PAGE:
Supervisory Control and Data Acquisition, commonly known as SCADA, is a type of control system utilized in various high-level processes. They are primarily used for project-driven processes as well as management and operation purposes.
A SCADA system is used for infrastructure operations in a solar power plant, water treatment, and gas pipelines among others. It could also be used in airports, ships, or space stations in facility-based processes, as well as in industries like manufacturing or production. This convenient method of simplifying processes for countless organizations was introduced in the middle of the twentieth century.
Here’s a peek at the birth and development of this widely used system of efficiency.
Before the introduction of SCADA, industrial organizations relied on manpower to control and monitor their equipment using analog dials and push buttons. When industrial floors began expanding, the need to control equipment over long distances surfaced. While attempts were made to find a solution to this problem, the answers that they initially came up with were inefficient. Eventually, they realized the need for full automation.
Introduction of Computers
In the 1950s, industries started utilizing computers. By the 1960s, automated communications were finally able to transmit pertinent data from remote sites to monitoring equipment through the use of telemetry. The term SCADA first came into prominence in the early 1970s, with a rise of microprocessors and PLCs paving the way to an increase in ways to control and monitor automated processes.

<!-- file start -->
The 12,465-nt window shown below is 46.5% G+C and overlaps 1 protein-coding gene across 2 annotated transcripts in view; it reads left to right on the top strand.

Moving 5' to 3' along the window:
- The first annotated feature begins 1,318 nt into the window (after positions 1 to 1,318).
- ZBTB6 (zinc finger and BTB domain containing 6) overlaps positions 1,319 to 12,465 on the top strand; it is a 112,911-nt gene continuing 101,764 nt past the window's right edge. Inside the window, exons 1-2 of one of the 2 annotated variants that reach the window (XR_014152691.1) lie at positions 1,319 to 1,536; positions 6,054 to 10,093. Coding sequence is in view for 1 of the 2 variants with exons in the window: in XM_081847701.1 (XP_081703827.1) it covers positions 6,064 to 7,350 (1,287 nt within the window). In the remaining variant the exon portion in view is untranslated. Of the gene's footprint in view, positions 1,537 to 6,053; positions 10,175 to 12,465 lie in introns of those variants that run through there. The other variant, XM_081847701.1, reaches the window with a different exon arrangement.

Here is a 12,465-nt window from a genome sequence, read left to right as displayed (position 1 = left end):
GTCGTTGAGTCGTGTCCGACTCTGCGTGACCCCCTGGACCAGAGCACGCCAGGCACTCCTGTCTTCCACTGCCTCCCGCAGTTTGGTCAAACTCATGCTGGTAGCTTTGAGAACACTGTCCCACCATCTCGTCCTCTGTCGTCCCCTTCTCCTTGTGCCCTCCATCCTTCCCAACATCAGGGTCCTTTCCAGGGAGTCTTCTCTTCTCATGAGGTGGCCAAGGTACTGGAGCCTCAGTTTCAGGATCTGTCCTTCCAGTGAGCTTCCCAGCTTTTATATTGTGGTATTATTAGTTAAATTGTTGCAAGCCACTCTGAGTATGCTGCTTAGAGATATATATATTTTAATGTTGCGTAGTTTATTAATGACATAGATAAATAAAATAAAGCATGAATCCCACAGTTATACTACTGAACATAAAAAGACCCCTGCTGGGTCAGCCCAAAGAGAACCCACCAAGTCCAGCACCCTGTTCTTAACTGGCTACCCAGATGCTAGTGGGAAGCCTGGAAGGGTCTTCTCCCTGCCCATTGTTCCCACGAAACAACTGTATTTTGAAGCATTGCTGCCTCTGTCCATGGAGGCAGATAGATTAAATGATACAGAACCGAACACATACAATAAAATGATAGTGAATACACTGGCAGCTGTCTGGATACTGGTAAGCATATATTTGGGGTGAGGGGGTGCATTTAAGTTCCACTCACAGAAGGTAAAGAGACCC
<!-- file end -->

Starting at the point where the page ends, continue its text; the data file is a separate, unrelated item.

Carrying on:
Owing to the development of smaller computer systems, the Local Area Networking (LAN) technology, and even PC-based HMI software, SCADA continued a steady progress in the 80s and 90s. Due to these developments, SCADA systems began being connected to other systems.
Vendors were given control on how to optimize data transfer because of the propriety LAN protocols used in these systems which came to be known as distributed SCADA systems. The distributed model became the jump-off point for most of the changes that happened in the 1990s and early 2000s, including allowing systems from different vendors to communicate with each other and letting more devices to be connected to a network.
Effect of Modern IT Standards and Practices
Real-time data from plant floors are now allowed to be accessed from any part of the world, thanks to modern SCADA systems. Such significant developments are influenced by the introduction into SCADA software of SQL and other web-based applications. These modern IT practices and standards have caused great improvements in terms of efficiency, productivity, reliability, and even the security of SCADA systems.
SCADA systems were first utilized in the 1960s as an answer to the growing need for different industries to find an efficient and fully automated way of controlling their equipment, especially over long distances. In modern times, SCADA is an efficient way for industries all over the world to gather and analyze data in real time. This allows key players of businesses and even government entities to formulate data-driven decisions when it comes to making improvements in their processes.